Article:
Now I am not replying to sugar coat anything for you, so I apologize in advance... But...as a woman. A woman who was once upon a year ago a District Manager of a small finance company. Our stories can relate. I hired many, only for a horrible boss to fire them once they didn't not necessarily perform but satisfy his ego so for two years I kept scouring for just the right kind of employee to train and successfully support this company I was essentially running for him...
    I found her one day. She was not the most insightful in fact she was older than my boss enjoys in his buildings and struggled during her training period and shortly after, but she had a great spirit and attitude that a great trainer knows they cannot make for an employee they can only secure as a foundation.
    She ended up being the one to get me fired and discredited from the owner of the company. Now my entire team didn't believe or trust her, that was always an issue without specifics, but I as a professional gave her the benefit of doubt and even when the owner randomly wanted to fire her for various reasons I put forth my best to fairly keep her and allow her to grow. She wasn't a top performer but a year later I had a significant issue with her. One day a loyal client (who knew me before management) called all the offices just to speak with me specifically, which was rare because the offices kept me as a secret to avoid angry clients to target me to harm me because ultimately I made the total decisions in their accounts. He informed that this employee was gossiping about me on the phone with supervisor in our headquarters office. That she was making wild claims about my performance or attitude. At the time of incident I figured it was totally out of her nature or character, but have found that A$$ kissing will not get your necessarily to places but secure you for sure.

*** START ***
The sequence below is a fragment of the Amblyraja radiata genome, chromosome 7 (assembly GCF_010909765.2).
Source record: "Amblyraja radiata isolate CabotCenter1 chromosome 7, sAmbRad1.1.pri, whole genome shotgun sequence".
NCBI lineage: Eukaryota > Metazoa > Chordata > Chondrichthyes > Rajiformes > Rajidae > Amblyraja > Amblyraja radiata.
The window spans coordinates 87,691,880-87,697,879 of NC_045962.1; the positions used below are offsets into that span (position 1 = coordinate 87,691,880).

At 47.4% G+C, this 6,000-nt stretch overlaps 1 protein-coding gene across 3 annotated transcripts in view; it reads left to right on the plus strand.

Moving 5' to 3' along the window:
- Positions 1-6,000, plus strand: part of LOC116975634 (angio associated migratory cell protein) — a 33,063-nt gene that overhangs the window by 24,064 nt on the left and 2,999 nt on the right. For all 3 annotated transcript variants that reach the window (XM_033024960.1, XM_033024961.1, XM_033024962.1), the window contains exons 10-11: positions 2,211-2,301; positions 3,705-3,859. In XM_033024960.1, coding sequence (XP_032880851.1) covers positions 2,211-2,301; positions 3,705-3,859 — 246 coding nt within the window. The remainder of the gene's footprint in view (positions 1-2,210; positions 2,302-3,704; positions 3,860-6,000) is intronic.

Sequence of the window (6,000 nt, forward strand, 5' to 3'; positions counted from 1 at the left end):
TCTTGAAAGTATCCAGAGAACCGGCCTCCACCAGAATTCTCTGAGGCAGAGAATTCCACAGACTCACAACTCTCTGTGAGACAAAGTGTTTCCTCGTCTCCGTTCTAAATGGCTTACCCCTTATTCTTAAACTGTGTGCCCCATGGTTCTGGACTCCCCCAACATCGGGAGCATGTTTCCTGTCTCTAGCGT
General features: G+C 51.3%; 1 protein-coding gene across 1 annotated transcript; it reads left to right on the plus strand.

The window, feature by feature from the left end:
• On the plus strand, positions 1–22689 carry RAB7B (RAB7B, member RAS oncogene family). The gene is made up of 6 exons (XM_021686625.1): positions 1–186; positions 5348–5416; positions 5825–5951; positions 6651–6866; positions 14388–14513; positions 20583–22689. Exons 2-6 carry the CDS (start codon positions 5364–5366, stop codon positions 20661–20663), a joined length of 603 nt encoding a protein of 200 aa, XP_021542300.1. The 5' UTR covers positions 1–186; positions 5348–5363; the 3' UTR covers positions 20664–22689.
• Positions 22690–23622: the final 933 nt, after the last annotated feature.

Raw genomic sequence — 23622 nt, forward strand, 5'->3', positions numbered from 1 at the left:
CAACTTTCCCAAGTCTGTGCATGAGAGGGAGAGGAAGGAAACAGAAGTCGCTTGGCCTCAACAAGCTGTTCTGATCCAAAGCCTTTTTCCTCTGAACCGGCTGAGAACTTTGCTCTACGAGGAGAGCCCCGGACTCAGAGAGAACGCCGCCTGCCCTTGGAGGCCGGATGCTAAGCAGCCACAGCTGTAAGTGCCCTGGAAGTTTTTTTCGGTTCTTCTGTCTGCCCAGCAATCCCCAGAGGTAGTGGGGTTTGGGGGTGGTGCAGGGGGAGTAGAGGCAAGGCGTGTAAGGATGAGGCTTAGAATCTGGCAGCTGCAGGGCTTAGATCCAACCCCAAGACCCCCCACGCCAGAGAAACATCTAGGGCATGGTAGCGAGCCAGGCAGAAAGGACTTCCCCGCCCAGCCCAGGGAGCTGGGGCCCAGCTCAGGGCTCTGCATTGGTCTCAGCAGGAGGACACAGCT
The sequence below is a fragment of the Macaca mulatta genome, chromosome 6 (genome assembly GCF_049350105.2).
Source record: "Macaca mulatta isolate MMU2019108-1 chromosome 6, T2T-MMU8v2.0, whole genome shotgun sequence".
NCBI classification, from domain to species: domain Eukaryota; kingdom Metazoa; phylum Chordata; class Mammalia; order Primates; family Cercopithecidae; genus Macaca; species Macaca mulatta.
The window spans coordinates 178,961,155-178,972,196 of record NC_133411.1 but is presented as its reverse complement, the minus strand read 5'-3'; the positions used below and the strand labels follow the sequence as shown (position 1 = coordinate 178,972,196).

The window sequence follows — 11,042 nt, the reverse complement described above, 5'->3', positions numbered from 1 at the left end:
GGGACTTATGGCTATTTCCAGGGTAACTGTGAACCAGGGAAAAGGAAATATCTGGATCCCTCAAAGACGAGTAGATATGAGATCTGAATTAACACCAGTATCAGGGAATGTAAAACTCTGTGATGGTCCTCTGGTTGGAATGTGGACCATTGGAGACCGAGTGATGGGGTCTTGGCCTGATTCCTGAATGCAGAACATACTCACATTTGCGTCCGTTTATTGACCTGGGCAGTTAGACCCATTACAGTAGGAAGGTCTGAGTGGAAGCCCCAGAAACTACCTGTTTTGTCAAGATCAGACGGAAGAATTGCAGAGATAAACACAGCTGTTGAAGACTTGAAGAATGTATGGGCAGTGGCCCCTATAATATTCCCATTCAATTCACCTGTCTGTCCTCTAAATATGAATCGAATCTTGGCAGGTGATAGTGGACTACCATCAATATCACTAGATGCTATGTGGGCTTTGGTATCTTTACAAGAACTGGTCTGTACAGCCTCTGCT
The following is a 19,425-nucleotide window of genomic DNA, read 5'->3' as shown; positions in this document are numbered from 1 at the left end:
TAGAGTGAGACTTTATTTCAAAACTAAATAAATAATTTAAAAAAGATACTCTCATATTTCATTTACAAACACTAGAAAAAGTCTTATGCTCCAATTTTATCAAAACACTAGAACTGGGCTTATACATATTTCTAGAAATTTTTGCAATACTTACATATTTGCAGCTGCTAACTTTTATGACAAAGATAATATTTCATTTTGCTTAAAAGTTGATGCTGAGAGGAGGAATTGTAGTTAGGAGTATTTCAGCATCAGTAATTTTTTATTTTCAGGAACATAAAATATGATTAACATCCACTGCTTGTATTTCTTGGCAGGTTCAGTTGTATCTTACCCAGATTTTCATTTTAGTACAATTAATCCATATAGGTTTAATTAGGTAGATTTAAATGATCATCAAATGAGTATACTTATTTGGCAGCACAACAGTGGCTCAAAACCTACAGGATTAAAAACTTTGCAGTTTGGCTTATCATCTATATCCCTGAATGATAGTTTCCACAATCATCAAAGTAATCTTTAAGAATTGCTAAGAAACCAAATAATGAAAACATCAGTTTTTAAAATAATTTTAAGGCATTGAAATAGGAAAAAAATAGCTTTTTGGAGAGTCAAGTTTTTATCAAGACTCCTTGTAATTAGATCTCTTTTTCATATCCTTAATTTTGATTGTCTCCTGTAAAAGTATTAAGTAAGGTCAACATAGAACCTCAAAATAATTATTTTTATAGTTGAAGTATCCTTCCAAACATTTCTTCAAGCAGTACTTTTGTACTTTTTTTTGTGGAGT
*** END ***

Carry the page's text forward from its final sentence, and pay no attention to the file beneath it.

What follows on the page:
I reported this incident to headquarters and was drafting a conference to investigate these claims that could even be harmful to the companies legitimacy when the owner said, "no, I will handle this". And two weeks later I was taken off as the financial control person of the company and fired. The past 6 months before all this she had become FB friends with the owner and just a fun person to stroke his ego and they would spend hours discussing blatant lies about decisions or events taking place (she had the tendency to do things without my approval and cause a headache later I would resolve with clients)